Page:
You probably agree that making investment decisions rationally is better than emotional investing. But what about intuition? Is it just a form of emotional investing?
Let’s start by understanding it.
Intuition is just pattern recognition, but pattern recognition lies on a continuum.
On one end, visual or logical pattern recognition could be thought of as a gross form.1, 2, 1, 2, 1, 2…it's easy to guess the next number.
At the other end, pattern recognition is much more subtle. All your senses and mental facilities can play a part in uncovering a pattern and because there are so many inputs and no clear path to discovery, it can seem as though it arose spontaneously. That's why it can seem mysterious, or even untrustworthy.
Let’s talk for a moment about how the brain works.
Every moment of your life, your five senses are pulling in massive amounts of data. A ten second walk down the street and your nose has smelt a thousand odors. Your eyes have seen every individual blade of grass, every cloud, the details of dress of everyone you passed. Your skin has noted temperature, humidity, barometric pressure…you get the idea.
But your brain almost immediately discards most of it. It only holds on to what is important, or more specifically, what you’ve decided is important.
If you are hunting for your dinner, wind patterns, tracks and water sources are important and your brain will hold on to those details.
While you are in the process of learning, you'll be conscious of gathering information. As you become more proficient you won't need to think about it anymore. Your brain still gathers the information, but on a subconscious level. You've become what's known as an unconscious competent (to be discussed more in a future email).
So rather than a logical, conscious process that adds up information: ”I’m upwind of the water source and I can see tracks over there and it’s the middle of the day…”, you just know.
This knowing is a form of pattern recognition called intuition.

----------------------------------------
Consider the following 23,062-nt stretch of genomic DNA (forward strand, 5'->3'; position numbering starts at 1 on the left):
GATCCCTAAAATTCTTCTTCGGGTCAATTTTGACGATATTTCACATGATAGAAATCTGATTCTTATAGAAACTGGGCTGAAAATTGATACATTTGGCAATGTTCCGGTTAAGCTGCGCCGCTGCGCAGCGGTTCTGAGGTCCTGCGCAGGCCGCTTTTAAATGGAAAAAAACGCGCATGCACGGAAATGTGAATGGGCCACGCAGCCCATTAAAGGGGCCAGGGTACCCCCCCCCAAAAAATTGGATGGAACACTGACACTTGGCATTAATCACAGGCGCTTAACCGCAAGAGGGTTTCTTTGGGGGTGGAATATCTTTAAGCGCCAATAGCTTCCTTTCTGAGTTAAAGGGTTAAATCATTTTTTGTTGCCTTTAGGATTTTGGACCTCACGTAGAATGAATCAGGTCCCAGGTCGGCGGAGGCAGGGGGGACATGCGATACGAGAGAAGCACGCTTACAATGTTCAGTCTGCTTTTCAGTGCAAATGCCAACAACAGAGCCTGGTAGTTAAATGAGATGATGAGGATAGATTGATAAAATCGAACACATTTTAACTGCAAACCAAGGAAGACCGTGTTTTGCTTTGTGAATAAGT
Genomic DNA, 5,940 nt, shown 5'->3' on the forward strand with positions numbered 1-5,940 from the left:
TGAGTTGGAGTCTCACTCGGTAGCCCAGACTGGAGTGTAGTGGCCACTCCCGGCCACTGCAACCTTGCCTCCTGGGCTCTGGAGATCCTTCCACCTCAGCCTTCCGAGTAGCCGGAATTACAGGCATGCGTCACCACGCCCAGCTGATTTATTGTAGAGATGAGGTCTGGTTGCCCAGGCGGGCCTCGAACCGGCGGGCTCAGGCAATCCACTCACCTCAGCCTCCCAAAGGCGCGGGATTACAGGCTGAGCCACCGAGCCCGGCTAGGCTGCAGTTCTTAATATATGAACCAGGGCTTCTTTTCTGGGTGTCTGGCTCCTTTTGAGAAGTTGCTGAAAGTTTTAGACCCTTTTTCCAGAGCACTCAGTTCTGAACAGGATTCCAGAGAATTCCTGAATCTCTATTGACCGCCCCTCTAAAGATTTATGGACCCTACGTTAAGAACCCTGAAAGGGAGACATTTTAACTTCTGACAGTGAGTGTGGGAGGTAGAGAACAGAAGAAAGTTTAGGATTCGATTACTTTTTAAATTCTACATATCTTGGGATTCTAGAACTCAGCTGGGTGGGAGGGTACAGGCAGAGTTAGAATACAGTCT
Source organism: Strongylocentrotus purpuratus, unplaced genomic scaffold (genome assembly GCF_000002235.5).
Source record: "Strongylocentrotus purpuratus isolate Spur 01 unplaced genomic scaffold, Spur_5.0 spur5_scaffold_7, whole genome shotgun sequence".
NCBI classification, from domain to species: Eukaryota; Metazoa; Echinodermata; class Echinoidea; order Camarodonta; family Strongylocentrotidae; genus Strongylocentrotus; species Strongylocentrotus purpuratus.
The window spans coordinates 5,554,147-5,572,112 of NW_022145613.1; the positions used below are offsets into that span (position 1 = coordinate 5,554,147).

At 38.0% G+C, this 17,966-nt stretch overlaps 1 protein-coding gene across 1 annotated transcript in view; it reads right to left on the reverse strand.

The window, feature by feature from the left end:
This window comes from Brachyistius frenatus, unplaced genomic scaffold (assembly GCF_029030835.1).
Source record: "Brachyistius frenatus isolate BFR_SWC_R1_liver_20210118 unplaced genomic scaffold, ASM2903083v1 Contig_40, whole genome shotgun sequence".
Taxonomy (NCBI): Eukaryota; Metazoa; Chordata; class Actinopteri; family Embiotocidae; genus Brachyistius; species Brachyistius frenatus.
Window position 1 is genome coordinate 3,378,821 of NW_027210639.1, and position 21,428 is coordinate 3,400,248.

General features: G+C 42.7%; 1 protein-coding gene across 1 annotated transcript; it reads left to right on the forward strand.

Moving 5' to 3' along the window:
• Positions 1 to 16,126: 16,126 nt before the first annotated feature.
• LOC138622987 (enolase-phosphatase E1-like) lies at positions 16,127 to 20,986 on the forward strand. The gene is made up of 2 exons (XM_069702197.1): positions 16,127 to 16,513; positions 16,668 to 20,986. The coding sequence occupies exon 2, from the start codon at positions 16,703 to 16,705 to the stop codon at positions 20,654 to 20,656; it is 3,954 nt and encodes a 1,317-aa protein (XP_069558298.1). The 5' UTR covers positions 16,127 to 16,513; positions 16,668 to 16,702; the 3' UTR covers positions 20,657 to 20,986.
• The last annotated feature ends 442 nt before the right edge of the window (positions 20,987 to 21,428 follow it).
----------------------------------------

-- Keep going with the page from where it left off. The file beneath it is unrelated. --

Extending this line of thought to investing, by consciously choosing to learn your brain starts to turn that barrage of data into information and that information into knowledge. Given enough time, patience and the willingness to learn from failure, knowledge turns into wisdom.
As you journey this road, you may have moments when a pattern suddenly clicks into place. This is an intuitive moment.
So the answer to the question is yes, there most definitely is a place for intuition in investing. But it’s earned, you must put the time and work in before hand - educating yourself, reading, listening, thinking critically, doing analysis. Only then will your hunches be more than whimsy. They’ll be actual, valuable instances of pattern recognition.
If you work with your own investment models you likely use excel to build them, but excel
isn’t ideal for many reasons and it costs you in other ways.
First, you need good data and it isn’t just lying around in
an easy to import format.You’re either
keying it in yourself or paying money for excel downloads.
When you need data from numerous sources – price
information, data from different statements and across multiple years - you
must merge it from multiple sheets. It's an inefficient process which can lead to data corruption.
After all this data is collected and merged, models built
and tested, the net result is one statistic for one company.A stand-alone number without context has
limited use.To be meaningful, you need
to compare it to similar companies.
This is just a sample of the challenges. You need software that overcomes
these problems and is designed for investment model creation.
Surprise! This software exists, it's INVRS. You can get a free analysis report on …
NextEra had good results relative to a group of peers in a factor-based analysis.NextEra has an appealing profitability and income profile.Its price momentum looks decent, with a caveat.Its relatively small size (a small mid-cap) coupled with its industry (renewable energy) further weight the odds that this company could be a strong performer in the future.
The Analysis Overview
I created a portfolio of stocks in the alternative energy sector, looking specifically for companies with a market cap over $1B but less than $4B. This is a sweet spot that offers strong potential for growth but is also substantial enough not to be too speculative.
It's my believe that alternative energy is on the ascendance, where as fossil fuels will inevitably decline (NextEra isn't a pure play in this regard however, natural gas assets are part of its portfolio). If you share this belief and you want exposure to this market, NextEra looks like a good bet.